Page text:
Scope of Practice Efforts
2023 Issue Brief: Scope of Practice
WSMA policy states that absent commensurate education and training
requirements to ensure patient safety and a demonstrable and compelling
societal need, the WSMA opposes efforts of non-physician practitioners to
expand the scope of their practice to include additional services
currently performed by physicians.
Our ask of the Legislature in 2023
During the 2023 legislative session, the WSMA will ask the Washington
State Legislature to oppose scope of practice proposals that ignore the
unique training of physicians, fail to include necessary education and
training requirements, and jeopardize patient safety.
Scope bills we expect to see during the 2023 session
Naturopaths: Senate Bill 5411 would grant naturopaths
prescriptive authority for all Schedule III-V drugs, including opioids, without detailing specific
education and training requirements. A naturopath's educational emphasis
on the self-healing process does not include the comprehensive medical and
pharmacological background needed to properly and accurately prescribe
potentially dangerous prescription drugs like fentanyl, morphine, benzodiazepines, and ketamine
or to understand how they may interact with other drugs a patient may be
taking and other conditions they may have.
ARNPs: Senate Bill 5373/House Bill 1495 would mandate state insurance carriers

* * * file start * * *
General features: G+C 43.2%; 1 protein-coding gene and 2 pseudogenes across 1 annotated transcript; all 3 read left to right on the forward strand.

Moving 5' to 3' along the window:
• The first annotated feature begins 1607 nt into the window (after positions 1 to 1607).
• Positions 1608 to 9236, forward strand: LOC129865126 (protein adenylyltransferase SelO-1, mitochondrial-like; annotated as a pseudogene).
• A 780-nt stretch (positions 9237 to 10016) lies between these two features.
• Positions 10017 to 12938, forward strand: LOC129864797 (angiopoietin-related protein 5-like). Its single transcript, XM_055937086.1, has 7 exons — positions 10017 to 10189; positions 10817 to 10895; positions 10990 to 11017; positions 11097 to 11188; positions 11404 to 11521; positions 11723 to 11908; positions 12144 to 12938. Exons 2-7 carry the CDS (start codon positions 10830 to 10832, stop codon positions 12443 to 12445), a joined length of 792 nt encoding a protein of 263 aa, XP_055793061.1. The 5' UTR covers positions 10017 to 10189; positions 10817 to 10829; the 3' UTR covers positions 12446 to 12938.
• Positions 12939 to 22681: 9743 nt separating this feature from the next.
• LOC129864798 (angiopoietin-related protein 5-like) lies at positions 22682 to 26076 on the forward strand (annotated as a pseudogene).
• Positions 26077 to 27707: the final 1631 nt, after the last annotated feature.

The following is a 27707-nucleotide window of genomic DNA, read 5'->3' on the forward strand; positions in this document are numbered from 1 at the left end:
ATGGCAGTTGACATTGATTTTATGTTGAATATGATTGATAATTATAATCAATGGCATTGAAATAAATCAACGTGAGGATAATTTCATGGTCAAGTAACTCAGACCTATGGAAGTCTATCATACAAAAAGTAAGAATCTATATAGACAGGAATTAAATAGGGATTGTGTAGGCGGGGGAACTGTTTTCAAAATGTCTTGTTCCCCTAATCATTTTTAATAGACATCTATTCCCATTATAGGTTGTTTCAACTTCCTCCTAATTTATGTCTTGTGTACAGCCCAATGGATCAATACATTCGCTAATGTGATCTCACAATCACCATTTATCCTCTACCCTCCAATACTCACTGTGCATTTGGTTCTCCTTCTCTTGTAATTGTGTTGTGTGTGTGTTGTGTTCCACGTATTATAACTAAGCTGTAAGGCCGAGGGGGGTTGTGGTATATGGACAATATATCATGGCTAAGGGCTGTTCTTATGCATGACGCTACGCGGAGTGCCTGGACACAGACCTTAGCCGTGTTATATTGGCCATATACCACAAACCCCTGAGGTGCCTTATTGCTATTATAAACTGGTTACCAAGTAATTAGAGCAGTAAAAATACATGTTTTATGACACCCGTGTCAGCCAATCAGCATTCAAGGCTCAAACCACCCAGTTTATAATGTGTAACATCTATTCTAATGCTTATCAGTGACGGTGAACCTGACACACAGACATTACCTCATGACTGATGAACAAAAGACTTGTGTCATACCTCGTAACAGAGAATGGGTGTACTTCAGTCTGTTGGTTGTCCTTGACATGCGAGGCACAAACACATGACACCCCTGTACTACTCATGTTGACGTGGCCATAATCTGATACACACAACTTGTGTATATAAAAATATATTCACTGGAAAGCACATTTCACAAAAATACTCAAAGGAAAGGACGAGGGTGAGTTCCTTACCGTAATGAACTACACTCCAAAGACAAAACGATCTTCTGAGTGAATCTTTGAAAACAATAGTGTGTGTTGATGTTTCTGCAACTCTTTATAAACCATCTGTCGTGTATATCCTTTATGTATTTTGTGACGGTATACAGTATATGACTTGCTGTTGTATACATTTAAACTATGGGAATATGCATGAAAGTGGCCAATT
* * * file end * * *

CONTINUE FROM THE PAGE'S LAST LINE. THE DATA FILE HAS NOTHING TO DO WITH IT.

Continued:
reimburse physician assistants and advanced registered nurse practitioners at the same rate as physicians for the "same services."
Due to their longer and more in-depth education and training, physicians
tend to work with higher acuity patients-those who present with multiple
complex conditions and require the highest level of clinical knowledge and
experience to treat appropriately and effectively. Insurance reimbursement
policies should have the flexibility to make distinctions in education and
Optometrists: Senate Bill 5389 would allow optometrists to
perform certain surgical procedures, including those that require the use
of scalpels, injections, and lasers on the eyes and tissues surrounding
the eyes, without appropriate education and training or regulatory
guardrails. Optometrists are not medical doctors, and their education is
observation-based. Only an ophthalmologist has training in the safest and
most advanced treatments of the eye-surgical, pharmacological, and other
interventions-as well as training in surgical procedures and techniques to
ensure patient safety.
Psychologists: House Bill 1041 would allow, under certain
conditions, psychologists to be granted prescriptive authority for
psychotropic medications used in the diagnosis and treatment of
individuals with certain mental and behavioral disorders. Psychotropics
include some of the most dangerous drugs and require a high level of
expertise and medical training, especially because psychotropic drugs can
have complex interactions with other drugs and most behavioral health
patients are receiving treatment for other health conditions.
Background on the education and training requirements by practitioner type
Contact WSMA Director of Government Affairs Sean Graham at
email@example.com or 360.259.4184.